By JIM MYERS
It's called ''the wall,'' and it hurts. A lot.
It generally appears between miles 18 and 20, and it can cripple the best-conditioned athlete in the world.
It's that point when your body runs out of fuel, and it's a marathon runner's greatest fear and worst enemy.
It's also why area restaurants tomorrow will be packed with runners engaging in what's known as ''carbo-loading,'' the process of filling up on carbohydrates, the complex sugars that the body converts first to glucose in the blood and then stores as glycogen in muscles.
''It's not just gorging on pasta,'' says Christopher McClintock, the Tennessee running coach for the Leukemia/Lymphoma Society Team in Training. ''Most people started carbo-loading Wednesday evening,'' says McClintock, who has been shepherding more than 100 runners through the rigors of training, culminating in Saturday's Country Music Marathon and Half-Marathon.
Posted by: pshields on Thursday, April 27, 2006 - 01:02 PM 1061 Reads
Athletes get edge with GPS devices
By Janet Cromley
April 27, 2006
Cyclists, runners, walkers, even swimmers and windsurfers have now gone global.
Using small, global-positioning devices, outdoor athletes are mapping their routes, tracking their distance, speed and elevation -- even creating their own virtual training partners, ones that beep instead of speaking when athletes are ahead of, or behind, their target goals.
"If you're a gadget person," says Bruce Mosier, an avid runner and hiker from Santa Monica, Calif., "GPS is one of those things you absolutely need."
Many of Mosier's fellow runners treat their workouts like carefully controlled science projects, comparing progress and sharing maps.
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Posted by: pshields on Wednesday, April 26, 2006 - 02:34 PM 997 Reads
Jannery Marathon Journal: The Taper
By Michael Jannery
March 31, 2006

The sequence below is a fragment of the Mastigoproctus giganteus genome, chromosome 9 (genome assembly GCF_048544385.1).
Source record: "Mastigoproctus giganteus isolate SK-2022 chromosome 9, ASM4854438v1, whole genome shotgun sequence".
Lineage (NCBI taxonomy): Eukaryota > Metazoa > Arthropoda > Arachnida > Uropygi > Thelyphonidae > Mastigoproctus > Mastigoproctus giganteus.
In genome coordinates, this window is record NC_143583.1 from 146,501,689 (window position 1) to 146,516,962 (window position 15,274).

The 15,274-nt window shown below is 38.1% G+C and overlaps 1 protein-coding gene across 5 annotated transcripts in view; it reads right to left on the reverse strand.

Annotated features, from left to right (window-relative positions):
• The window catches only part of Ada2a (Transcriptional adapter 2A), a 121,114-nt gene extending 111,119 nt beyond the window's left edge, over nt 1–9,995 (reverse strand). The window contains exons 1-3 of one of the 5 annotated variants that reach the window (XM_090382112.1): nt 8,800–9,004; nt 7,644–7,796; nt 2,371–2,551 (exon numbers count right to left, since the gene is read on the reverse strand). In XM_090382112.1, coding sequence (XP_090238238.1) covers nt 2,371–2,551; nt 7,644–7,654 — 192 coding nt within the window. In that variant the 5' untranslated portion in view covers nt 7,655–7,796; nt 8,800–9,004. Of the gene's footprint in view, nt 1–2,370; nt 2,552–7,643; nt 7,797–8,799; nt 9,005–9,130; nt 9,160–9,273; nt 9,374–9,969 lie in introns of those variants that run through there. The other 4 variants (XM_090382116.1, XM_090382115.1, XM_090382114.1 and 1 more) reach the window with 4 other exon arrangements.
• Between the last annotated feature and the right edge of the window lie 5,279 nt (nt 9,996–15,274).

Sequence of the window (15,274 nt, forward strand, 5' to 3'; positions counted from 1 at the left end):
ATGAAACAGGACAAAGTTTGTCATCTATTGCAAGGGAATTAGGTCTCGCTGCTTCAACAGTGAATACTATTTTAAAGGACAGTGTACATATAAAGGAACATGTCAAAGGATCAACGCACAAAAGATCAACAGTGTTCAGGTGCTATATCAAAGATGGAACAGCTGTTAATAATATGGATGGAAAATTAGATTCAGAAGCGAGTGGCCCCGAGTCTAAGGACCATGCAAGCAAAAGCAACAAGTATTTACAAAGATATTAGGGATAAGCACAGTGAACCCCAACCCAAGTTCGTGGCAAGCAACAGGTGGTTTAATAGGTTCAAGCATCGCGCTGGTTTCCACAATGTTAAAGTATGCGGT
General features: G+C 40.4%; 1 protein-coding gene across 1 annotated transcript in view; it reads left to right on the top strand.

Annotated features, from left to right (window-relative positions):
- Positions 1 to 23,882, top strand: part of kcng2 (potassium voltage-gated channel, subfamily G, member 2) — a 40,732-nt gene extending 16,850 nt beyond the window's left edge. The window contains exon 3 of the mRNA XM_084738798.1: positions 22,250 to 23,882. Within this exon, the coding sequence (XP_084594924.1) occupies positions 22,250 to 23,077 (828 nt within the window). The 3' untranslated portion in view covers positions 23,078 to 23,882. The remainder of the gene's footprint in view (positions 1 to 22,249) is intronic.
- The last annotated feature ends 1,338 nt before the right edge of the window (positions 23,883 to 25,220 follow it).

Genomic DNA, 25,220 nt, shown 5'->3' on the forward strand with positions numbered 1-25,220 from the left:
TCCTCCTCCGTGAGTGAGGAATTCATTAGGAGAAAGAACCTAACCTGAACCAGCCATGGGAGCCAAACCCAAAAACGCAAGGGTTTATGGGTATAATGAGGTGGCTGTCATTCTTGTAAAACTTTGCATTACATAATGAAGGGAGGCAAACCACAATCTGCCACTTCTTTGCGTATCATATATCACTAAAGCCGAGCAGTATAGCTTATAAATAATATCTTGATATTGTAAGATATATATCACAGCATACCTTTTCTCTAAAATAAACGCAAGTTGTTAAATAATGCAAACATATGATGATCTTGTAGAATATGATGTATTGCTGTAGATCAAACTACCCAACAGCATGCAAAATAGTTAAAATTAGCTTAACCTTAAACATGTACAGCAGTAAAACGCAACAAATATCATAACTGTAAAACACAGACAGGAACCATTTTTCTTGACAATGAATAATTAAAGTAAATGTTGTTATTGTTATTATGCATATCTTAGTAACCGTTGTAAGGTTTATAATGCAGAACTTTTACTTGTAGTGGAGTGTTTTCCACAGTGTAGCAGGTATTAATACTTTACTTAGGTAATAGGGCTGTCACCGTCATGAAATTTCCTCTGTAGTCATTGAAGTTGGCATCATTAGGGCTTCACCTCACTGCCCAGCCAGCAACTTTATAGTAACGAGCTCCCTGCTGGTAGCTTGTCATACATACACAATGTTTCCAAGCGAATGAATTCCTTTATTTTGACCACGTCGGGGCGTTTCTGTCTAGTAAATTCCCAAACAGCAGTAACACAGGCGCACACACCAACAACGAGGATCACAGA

Week 16: Two weeks until Boston.
Monster Month, the month of hundreds of miles and double-digit runs, is over. We've built up as much endurance as we're going to, and we're now into The Taper.
The taper is a period of increasing rest, balanced with increasing anxiety. During The Taper, we now cut back on the running, gradually reducing the longest runs to 'normal' levels, and letting the muscles heal, loosen, and strengthen. We ran our final 20-22 miler for last weekend's long run; this weekend most of us will run 12, and next weekend we'll run 8. The mid-week runs decrease proportionately as well. The final few days before the marathon, we'll total just a couple of miles to 'stay loose.'
Posted by: pshields on Tuesday, April 25, 2006 - 09:35 AM 1048 Reads
Easy does it
April 24, 2006
Some days, when you're lucky, running feels like floating. Here are ways to get that feeling more often
Relaxation is the key to entering the effortless zone, and stress is the deadbolt that locks you out. When you're stressed, your muscles tighten and your mind muddles. That's why work, relationship woes and other problems should be left at your doorstep. If these thoughts come meandering back into your head later in the run, fine. Initially, though, try to flush them out.
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Posted by: pshields on Monday, April 24, 2006 - 09:41 AM 2102 Reads
Runners with shin splints accept pain of marathon
By JEFF LOCKRIDGE
Treadmills are no trouble.
Elliptical machines? Like running on Easy Street.
But tell someone with shin splints he has to pound the pavement for 26.2 miles and his reaction is liable to be a painful one.
Many people are preparing to run through injuries Saturday in the Country Music Marathon and Half Marathon. Running through shin splints can be unbearable.
"There's no way to avoid it," said Dr. Damon Petty, a physician at Baptist Hospital and Lebanon-based Petty Orthopedics and Sports Medicine. "If you have shin splints and decide you're going to run 26 miles on pavement, they're going to flare up. You're going to pay a price."
That's when most runners call it quits.
Like most injuries, shin splints trigger various levels of pain at different stages.